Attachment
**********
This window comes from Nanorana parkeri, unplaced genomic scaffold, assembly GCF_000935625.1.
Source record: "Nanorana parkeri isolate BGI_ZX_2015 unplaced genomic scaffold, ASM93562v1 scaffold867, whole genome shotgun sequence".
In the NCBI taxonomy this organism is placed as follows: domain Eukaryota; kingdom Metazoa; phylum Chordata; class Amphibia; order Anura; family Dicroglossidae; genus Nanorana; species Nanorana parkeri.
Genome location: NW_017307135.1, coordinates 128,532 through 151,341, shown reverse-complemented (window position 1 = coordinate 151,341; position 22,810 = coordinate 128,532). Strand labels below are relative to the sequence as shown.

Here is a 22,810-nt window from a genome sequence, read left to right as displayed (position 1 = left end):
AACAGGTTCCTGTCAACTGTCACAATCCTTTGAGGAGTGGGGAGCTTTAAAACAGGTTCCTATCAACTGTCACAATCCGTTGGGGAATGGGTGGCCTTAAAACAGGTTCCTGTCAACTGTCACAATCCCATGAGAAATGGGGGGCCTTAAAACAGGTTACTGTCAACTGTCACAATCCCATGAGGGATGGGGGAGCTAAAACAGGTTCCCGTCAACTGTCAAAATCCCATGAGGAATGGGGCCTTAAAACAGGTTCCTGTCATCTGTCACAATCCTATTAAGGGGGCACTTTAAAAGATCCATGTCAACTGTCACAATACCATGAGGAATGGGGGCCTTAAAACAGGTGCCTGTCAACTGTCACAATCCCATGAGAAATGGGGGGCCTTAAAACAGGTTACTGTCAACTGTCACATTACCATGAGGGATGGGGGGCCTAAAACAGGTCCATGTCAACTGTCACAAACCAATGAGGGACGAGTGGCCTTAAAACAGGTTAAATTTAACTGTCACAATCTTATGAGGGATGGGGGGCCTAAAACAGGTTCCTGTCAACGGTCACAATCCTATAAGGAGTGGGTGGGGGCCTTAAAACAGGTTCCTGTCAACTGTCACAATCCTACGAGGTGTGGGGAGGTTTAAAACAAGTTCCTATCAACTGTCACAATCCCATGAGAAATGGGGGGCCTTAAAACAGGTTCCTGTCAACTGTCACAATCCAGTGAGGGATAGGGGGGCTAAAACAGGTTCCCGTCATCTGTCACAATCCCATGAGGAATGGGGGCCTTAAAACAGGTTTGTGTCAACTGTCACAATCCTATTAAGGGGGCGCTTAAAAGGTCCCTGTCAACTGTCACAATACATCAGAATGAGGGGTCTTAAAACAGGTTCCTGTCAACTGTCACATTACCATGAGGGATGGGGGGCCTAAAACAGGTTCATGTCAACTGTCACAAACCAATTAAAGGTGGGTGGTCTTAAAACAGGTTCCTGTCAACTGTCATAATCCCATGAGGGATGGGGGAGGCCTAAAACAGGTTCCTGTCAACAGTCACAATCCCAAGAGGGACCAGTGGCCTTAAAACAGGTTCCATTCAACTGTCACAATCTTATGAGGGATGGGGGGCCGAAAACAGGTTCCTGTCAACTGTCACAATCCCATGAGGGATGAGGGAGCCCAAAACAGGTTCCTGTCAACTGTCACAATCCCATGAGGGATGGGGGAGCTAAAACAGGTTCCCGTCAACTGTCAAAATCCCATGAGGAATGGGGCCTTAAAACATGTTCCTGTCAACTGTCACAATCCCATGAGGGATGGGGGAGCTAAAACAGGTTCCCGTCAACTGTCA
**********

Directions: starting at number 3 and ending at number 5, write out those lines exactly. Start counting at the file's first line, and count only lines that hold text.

In the NCBI taxonomy this organism is placed as follows: domain Eukaryota; kingdom Metazoa; phylum Chordata; class Amphibia; order Anura; family Dicroglossidae; genus Nanorana; species Nanorana parkeri.
Genome location: NW_017307135.1, coordinates 128,532 through 151,341, shown reverse-complemented (window position 1 = coordinate 151,341; position 22,810 = coordinate 128,532). Strand labels below are relative to the sequence as shown.

Here is a 22,810-nt window from a genome sequence, read left to right as displayed (position 1 = left end):